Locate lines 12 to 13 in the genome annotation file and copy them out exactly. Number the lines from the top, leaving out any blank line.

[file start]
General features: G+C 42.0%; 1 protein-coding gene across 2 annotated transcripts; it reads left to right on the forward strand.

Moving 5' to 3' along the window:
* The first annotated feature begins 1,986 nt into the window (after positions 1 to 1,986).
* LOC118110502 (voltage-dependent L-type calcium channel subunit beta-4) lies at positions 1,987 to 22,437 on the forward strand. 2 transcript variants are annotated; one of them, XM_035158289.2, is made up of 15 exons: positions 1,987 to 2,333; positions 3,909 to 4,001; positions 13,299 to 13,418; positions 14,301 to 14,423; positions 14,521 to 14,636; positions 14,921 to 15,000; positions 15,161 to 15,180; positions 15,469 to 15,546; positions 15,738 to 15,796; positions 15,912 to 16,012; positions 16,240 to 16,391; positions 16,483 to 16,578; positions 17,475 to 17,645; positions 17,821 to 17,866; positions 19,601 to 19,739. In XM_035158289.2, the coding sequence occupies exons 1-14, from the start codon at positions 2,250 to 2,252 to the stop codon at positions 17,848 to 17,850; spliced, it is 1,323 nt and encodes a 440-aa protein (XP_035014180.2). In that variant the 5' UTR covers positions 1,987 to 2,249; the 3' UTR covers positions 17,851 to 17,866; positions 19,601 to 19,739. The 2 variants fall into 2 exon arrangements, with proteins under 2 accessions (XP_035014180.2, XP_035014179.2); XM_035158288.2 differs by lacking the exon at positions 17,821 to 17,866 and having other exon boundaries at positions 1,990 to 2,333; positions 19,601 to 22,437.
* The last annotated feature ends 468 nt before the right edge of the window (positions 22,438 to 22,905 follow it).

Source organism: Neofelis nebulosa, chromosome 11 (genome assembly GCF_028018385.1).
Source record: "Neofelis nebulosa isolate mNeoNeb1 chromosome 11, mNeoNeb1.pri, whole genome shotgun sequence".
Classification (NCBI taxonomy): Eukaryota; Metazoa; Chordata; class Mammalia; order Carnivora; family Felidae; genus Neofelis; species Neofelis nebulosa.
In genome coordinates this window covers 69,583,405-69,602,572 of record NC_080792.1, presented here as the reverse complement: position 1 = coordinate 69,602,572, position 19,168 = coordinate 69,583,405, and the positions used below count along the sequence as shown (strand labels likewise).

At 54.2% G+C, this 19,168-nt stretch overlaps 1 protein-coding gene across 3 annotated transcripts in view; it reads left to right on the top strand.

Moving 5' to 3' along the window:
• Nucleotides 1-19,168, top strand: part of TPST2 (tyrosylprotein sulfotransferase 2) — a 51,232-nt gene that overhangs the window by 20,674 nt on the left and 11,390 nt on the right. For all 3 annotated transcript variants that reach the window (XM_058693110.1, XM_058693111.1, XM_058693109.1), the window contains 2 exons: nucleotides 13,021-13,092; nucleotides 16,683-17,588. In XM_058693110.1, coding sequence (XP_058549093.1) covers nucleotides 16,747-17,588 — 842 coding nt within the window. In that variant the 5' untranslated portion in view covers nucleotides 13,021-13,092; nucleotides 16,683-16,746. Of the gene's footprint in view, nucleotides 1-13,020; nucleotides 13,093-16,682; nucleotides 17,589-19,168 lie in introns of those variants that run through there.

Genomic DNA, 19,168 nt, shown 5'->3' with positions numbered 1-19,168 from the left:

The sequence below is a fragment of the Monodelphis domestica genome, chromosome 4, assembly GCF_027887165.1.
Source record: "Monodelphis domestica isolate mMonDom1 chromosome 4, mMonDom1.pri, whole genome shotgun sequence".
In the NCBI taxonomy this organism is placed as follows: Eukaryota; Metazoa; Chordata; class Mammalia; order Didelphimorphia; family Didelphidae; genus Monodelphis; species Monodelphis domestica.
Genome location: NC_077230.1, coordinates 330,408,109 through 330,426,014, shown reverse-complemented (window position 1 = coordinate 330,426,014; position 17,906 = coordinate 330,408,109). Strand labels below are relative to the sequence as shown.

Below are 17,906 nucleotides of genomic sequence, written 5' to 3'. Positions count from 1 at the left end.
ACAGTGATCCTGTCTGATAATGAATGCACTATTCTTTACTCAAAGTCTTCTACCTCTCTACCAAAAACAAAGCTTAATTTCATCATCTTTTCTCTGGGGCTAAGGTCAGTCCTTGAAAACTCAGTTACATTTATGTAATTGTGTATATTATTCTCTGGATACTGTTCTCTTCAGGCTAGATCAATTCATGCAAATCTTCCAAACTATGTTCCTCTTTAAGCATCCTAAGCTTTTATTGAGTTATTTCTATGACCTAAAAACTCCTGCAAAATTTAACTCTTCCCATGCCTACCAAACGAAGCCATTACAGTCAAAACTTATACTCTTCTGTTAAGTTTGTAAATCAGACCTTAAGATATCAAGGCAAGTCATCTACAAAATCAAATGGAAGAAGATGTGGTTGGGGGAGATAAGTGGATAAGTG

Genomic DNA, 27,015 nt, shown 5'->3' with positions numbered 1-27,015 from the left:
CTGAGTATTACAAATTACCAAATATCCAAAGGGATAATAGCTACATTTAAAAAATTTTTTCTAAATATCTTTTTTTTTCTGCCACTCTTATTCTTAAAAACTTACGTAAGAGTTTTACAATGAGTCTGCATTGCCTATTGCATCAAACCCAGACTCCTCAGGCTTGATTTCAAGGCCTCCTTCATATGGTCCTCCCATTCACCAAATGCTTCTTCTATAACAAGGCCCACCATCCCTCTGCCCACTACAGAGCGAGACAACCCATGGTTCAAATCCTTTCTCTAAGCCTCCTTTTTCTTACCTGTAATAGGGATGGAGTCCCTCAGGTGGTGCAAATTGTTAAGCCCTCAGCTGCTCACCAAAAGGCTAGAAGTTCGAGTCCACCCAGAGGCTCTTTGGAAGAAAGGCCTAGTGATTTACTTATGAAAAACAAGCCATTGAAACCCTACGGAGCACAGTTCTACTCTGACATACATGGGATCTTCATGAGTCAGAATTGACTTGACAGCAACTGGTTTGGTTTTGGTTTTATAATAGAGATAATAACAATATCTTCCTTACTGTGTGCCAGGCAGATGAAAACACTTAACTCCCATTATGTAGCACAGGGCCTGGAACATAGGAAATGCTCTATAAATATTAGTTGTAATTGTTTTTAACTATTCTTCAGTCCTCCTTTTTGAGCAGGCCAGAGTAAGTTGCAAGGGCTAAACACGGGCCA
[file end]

• Nucleotides 1-19,168, top strand: part of TPST2 (tyrosylprotein sulfotransferase 2) — a 51,232-nt gene that overhangs the window by 20,674 nt on the left and 11,390 nt on the right. For all 3 annotated transcript variants that reach the window (XM_058693110.1, XM_058693111.1, XM_058693109.1), the window contains 2 exons: nucleotides 13,021-13,092; nucleotides 16,683-17,588. In XM_058693110.1, coding sequence (XP_058549093.1) covers nucleotides 16,747-17,588 — 842 coding nt within the window. In that variant the 5' untranslated portion in view covers nucleotides 13,021-13,092; nucleotides 16,683-16,746. Of the gene's footprint in view, nucleotides 1-13,020; nucleotides 13,093-16,682; nucleotides 17,589-19,168 lie in introns of those variants that run through there.

Genomic DNA, 19,168 nt, shown 5'->3' with positions numbered 1-19,168 from the left: